Earlier this week, while many were still busy celebrating the Republicans’ failure to repeal the Affordable Care Act, the House passed a 20-week abortion ban on Oct. 3, called the "Pain-Capable Unborn Child Protection Act." The bill would criminalize abortions and attempted abortions after 20 weeks of pregnancy, with the possibility of a fine, up to five years in prison, or both. Rare exceptions to the bill would include rape, incest, and the endangerment of the mother’s life, due to a medical condition — if a women sought an abortion for any of these reasons, she would not be subjected to legal punishment. Similar legislation failed in both 2013 and 2015, but unlike past attempts, conservatives in the House now have the explicit support of the White House. Though the bill is projected to fail in the Senate, women who have had an abortion after 20 weeks are mad as hell about it, and are coming out against H.R. 36 on Twitter.
This bill and accompanying support from the Trump administration shouldn’t come as a surprise. Since the election, Trump has spouted anti-abortion rhetoric, has appointed anti-abortion activists in various positions, and expanded the “Global Gag Rule,” a law that bans U.S. foreign aid from being used for anything abortion-related. And unfortunately, Trump’s anti-abortion stance has probably been emboldened by Vice President Mike Pence, who is extremely pro-life (To me, Pence is Handmaid’s Tale level scary). So how do we support women seeking abortion or who had abortions in the age of Trump and Pence?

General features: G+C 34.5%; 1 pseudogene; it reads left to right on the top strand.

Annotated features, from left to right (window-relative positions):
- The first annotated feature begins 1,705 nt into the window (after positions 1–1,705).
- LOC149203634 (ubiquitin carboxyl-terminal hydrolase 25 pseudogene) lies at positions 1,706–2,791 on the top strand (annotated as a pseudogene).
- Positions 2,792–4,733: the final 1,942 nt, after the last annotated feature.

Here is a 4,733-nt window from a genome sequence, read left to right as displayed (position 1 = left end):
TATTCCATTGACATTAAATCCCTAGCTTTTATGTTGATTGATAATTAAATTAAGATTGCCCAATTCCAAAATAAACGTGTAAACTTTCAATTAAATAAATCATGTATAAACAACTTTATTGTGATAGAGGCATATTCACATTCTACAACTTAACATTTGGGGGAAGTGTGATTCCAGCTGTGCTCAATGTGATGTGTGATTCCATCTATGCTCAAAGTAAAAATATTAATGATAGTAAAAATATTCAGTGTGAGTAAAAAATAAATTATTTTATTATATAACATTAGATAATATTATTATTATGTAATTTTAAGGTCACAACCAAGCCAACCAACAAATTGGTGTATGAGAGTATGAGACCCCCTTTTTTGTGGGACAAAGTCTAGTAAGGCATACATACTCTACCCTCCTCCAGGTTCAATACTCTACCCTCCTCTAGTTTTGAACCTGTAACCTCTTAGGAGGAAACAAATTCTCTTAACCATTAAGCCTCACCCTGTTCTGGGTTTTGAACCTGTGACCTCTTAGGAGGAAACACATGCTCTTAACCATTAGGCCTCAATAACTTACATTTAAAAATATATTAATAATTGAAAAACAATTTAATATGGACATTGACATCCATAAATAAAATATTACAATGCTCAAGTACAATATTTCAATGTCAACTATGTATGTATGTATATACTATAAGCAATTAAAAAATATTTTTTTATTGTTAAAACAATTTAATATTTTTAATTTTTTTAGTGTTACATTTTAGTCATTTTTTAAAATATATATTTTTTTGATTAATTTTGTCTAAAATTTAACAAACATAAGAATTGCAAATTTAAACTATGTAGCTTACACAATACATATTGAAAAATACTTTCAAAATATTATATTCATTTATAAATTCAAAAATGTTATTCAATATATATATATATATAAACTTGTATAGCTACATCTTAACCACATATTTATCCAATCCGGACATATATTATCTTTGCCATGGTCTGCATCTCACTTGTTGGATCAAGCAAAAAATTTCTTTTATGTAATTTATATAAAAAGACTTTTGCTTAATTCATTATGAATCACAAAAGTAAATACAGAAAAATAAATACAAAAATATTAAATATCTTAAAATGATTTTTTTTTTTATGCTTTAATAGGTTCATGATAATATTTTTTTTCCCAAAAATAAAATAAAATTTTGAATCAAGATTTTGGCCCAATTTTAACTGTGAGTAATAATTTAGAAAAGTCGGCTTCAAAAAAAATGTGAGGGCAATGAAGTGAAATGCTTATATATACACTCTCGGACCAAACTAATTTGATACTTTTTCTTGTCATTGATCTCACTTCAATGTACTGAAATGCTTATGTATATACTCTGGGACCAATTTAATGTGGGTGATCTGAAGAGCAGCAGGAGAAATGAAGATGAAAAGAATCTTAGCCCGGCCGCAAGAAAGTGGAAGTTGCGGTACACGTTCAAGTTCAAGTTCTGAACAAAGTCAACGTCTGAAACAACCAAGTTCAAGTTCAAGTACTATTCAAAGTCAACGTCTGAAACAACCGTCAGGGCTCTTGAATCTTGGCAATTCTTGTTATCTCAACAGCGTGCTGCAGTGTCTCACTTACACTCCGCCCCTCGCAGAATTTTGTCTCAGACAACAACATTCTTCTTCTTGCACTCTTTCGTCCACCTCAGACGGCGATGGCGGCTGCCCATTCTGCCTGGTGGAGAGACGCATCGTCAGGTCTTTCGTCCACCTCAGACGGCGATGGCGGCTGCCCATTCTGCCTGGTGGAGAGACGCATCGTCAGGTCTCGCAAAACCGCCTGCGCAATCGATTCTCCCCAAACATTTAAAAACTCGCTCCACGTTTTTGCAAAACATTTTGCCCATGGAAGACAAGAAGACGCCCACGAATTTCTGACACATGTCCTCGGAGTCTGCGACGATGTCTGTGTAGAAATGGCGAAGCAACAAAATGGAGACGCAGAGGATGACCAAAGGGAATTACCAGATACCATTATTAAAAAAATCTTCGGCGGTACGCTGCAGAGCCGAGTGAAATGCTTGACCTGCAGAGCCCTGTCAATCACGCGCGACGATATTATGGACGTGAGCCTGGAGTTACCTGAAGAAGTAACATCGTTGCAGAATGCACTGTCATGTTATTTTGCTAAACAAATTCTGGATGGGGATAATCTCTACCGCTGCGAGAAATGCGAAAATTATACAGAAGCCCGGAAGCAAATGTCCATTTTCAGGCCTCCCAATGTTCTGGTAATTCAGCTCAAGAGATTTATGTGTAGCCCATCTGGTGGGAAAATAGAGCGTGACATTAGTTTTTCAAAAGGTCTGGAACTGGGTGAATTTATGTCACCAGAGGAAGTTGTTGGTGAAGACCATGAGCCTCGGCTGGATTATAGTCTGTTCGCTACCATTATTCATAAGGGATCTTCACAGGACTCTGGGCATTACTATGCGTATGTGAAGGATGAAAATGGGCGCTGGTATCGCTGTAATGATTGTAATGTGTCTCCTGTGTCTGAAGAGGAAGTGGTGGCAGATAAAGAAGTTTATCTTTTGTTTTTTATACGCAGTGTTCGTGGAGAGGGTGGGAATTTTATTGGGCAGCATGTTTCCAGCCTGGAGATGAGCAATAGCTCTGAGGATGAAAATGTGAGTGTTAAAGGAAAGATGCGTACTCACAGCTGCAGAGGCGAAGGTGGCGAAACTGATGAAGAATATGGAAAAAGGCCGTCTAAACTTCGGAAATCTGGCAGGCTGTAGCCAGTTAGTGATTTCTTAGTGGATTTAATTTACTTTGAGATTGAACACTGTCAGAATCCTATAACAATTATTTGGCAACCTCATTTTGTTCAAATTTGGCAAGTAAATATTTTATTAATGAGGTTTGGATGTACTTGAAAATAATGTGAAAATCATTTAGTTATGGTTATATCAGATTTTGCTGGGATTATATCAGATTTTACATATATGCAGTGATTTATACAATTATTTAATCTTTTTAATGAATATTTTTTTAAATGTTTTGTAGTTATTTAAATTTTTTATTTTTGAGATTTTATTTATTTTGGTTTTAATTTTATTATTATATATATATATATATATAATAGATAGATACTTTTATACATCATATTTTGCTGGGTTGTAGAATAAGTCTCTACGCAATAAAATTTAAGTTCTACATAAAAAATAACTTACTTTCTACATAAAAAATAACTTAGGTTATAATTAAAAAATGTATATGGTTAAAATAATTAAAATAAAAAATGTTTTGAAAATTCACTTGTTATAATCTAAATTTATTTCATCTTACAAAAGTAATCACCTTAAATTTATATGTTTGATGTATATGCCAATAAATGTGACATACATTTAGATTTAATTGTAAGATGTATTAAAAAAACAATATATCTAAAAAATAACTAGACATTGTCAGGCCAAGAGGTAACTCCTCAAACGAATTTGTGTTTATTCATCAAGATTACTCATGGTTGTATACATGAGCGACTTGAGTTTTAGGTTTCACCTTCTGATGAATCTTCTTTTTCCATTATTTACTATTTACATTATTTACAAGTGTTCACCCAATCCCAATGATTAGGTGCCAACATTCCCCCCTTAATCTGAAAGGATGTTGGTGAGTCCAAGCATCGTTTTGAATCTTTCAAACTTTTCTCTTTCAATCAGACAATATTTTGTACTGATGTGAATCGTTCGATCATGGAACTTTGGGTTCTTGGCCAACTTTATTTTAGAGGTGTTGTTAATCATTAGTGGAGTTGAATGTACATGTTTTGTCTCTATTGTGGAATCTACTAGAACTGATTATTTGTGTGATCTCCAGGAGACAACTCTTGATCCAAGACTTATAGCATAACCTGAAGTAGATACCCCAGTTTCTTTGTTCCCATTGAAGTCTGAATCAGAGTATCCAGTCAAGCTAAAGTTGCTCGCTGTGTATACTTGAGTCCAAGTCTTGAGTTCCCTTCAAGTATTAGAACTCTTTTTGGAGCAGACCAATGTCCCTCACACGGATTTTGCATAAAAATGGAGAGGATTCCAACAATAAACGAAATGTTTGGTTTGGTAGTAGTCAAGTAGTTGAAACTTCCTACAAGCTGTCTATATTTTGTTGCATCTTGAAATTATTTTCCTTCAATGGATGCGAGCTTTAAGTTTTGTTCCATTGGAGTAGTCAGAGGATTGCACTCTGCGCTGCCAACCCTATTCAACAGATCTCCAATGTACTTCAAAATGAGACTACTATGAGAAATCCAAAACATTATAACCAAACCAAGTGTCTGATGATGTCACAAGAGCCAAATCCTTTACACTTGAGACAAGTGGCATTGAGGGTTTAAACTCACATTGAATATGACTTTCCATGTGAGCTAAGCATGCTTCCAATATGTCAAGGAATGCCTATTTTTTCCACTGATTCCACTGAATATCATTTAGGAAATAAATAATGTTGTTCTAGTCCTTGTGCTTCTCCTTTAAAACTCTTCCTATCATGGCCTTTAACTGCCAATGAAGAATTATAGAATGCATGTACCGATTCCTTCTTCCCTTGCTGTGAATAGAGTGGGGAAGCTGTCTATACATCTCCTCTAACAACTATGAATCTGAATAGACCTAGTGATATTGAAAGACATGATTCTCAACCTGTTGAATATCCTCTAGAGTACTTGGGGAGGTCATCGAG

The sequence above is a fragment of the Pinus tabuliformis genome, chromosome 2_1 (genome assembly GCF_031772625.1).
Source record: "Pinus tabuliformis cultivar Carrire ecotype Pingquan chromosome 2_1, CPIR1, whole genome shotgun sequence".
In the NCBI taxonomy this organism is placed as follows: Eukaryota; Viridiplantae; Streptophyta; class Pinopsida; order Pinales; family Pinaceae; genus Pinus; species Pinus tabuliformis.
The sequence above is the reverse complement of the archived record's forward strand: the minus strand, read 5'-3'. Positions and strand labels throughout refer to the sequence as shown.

Pro-choice advocates and women’s health organizations such as Planned Parenthood have constantly been on the defensive, fighting to protect bodily autonomy. Dr. Raegan McDonald-Mosley, Planned Parenthood’s Chief Medical Officer, tweeted, “This unconstitutional bill criminalizes doctors, and punishes women by restricting access to safe and life-saving medical care,” adding “All people should have access to the healthcare, and medical treatment they need. Politics shouldn't get in the way.”
Many women who've undergone a second or third trimester abortion shared Dr. McDonald-Mosley's sentiments. “I don't care what anybody thinks. I had an abortion. I would have died without it. This law will kill people,” says Twitter user Molly Holmes. The ban, which is based on fake science that suggest fetuses feel pain at 20 weeks, a theory that has been roundly debunked, caused collective outrage among women who feel this is a punishment. Twitter user Leah McElrath says, “This whole ‘Pain-Capable Unborn Child Protection Act’ that just passed in the House is infuriating and sadistic. Even the name of it is designed to hurt women. Women do not get abortions at 20 weeks because they have other good options.”
In addition to the rightful anger, many women responded to the proposed ban by sharing some the their most vulnerable truths, and abortion experiences. One woman on Twitter shared her heartbreaking story, saying, "I had an abortion. It was safe, legal, and moral for me. I was 25 weeks when I found out I was carrying a product of incest rape.” She adds:
As a 13 year old, I did not want to or need to birth a fetus. My life was saved from the religious cult sexual abuse my birth parents forced me into. Because I needed a dignity saving abortion, I am free. Do not let congress deny women the right to be free from incest, sexual abuse, rape, etc. I had an abortion and it saved my life…[Many] girls and women don't even know they are pregnant at 25 weeks.